1965: Everyday at 5p.m. in my newly built Upstate suburban neighborhood, the air smells like sausage and peppers frying. Tomato and basil simmering. Eggplant and zucchini baking. Every family’s sauce is slightly different from the next. The Modafferi meat sauce didn’t have garlic in it, so the myriad of possible side courses—meatballs, braciolla (stuffed steak rolls usually included on Sunday) and sauteed greens that had lots of garlic included really stood out against the sweet sauce. Store-bought, canned tomatoes are allowed, sometimes even admired, for their sweetness and convenience when the home canned tomatoes ran out in springtime. Every nona (now in their 70s) thinks she is the best cook around. And actually they ALL are the best cooks around. Unbelievably good food. Pass it on.

2005: Here is a simplified, reasonable facsimile of Rose’s rich, meat and fat laden sauce. Give yourself a full day’s time to do this properly. It needs constant tending. Your kitchen will most likely end up being a greasy, tomato splattered mess. If you live in Southern California like me, keep in mind the brutally cold East Coast winters can almost stretch to six months long, and it’s hard to eat like this as often in the consistently warm climate of the Southwest. The same holds true for the Northern European cuisine that my German dad cooked so well. But HA, that’s another page, in another issue, of this wonderful rag: Arthur.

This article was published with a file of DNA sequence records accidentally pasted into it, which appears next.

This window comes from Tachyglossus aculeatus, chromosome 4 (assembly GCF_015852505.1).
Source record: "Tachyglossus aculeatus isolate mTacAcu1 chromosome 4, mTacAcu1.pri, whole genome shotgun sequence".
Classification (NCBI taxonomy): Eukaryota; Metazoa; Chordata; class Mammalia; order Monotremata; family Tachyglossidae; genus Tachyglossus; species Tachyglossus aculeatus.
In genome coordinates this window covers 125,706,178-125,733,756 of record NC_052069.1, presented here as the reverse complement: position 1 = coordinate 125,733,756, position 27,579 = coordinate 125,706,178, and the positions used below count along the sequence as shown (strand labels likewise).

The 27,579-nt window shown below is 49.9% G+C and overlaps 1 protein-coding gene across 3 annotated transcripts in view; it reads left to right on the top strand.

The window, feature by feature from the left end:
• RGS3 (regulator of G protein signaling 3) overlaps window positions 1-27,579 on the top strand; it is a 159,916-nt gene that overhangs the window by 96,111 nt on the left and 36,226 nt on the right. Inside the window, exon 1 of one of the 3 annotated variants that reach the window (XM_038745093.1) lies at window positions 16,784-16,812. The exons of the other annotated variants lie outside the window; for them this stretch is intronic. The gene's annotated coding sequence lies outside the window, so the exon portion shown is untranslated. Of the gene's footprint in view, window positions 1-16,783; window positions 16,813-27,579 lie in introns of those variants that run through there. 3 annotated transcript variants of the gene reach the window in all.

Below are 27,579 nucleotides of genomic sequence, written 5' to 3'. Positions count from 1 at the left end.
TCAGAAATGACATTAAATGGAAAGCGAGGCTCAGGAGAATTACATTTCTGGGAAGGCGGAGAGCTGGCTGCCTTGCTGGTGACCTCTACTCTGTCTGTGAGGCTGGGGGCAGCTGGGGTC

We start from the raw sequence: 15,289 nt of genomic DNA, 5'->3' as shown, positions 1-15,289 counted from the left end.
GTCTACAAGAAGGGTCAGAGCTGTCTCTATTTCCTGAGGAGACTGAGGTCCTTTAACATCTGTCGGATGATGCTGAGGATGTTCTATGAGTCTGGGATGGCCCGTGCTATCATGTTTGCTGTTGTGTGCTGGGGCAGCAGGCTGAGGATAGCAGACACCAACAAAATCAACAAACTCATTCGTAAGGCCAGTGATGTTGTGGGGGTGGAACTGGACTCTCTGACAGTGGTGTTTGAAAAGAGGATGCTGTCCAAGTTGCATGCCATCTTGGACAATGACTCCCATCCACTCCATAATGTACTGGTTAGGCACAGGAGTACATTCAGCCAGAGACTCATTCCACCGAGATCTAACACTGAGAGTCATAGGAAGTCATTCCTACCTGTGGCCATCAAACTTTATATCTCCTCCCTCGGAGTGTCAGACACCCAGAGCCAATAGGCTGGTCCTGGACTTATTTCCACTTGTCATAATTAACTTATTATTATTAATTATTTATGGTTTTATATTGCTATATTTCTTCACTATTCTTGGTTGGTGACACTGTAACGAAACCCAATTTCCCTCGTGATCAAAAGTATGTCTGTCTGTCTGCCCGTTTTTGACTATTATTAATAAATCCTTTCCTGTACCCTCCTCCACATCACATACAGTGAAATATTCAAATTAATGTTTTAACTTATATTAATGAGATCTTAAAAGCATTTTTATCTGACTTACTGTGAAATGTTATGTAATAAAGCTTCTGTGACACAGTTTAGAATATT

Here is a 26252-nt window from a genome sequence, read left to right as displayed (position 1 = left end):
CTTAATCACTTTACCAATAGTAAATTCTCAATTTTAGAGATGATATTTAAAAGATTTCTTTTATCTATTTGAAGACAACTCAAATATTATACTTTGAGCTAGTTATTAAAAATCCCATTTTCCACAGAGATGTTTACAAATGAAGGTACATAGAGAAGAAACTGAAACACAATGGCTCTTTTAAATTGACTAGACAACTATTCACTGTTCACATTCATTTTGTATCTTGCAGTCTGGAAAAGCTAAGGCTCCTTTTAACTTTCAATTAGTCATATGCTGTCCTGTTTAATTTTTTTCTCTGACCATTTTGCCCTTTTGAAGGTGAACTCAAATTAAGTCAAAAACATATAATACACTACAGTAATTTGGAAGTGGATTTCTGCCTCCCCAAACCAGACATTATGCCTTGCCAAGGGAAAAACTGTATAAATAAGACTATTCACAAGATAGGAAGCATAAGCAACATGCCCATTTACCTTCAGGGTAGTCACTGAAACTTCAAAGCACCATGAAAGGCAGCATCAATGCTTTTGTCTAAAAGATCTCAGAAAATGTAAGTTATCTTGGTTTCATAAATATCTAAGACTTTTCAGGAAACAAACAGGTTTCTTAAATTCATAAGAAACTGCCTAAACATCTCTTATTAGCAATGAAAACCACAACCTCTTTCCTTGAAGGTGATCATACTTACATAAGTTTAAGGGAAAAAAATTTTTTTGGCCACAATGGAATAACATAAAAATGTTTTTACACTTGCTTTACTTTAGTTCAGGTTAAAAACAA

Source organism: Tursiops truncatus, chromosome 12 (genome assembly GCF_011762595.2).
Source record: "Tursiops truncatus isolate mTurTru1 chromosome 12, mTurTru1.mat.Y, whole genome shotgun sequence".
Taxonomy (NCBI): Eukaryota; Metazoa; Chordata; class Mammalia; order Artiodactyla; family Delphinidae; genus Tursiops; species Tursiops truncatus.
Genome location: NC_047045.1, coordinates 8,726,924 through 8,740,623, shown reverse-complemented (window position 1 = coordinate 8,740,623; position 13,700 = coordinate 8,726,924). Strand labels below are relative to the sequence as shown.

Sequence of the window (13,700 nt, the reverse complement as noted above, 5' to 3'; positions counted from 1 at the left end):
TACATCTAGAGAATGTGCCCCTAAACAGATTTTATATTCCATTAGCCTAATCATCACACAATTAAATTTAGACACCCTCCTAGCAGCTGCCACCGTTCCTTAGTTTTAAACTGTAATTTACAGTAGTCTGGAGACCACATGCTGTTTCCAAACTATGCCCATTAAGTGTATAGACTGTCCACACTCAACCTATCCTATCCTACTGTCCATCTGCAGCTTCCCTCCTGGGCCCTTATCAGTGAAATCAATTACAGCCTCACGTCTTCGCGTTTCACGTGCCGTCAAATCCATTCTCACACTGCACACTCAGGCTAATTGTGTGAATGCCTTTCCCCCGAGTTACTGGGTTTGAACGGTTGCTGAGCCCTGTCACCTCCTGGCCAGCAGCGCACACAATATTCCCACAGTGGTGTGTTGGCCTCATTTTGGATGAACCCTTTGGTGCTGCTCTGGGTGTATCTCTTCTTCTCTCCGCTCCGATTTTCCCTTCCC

You’ll only need:

1.5 pound of whatever pork meat is on sale this week. (cheap chops, ribs, neckbones. Or no bone necessary. Some fat with meat attached.)
1.5 pound Italian pork sausage (most store brands are acceptable. Look for clues; if you can see fennel seeds and red pepper flakes, that’s good)
2 chopped med. onions
1/4 cup olive oil
2- 28 oz. cans tomato puree (save the empty cans, I’ll explain)
2- 6 oz. cans tomato paste
20 oz. of water (2/3 full of the empty can that you will later use for skimmed fat. The other for your spoon rest.)
1/2 cup (7-8 leafs) fresh, torn basil (or, if you have to use dried,1 tbsp)
1 tsp salt
1/2 tsp black pepper
1/2 tsp red pepper flakes
1 tbs sugar (none admit it, but most nonas use it)

In a heavy, large saucepan that you know won’t burn easily,(at least 10 qt. to give you lots of room for stirring and meat) thoroughly brown the pork meat and sausage on medium heat. Remove the cooked meat and sausage. Set aside. Leave the fat and browned renderings on the bottom of the pot.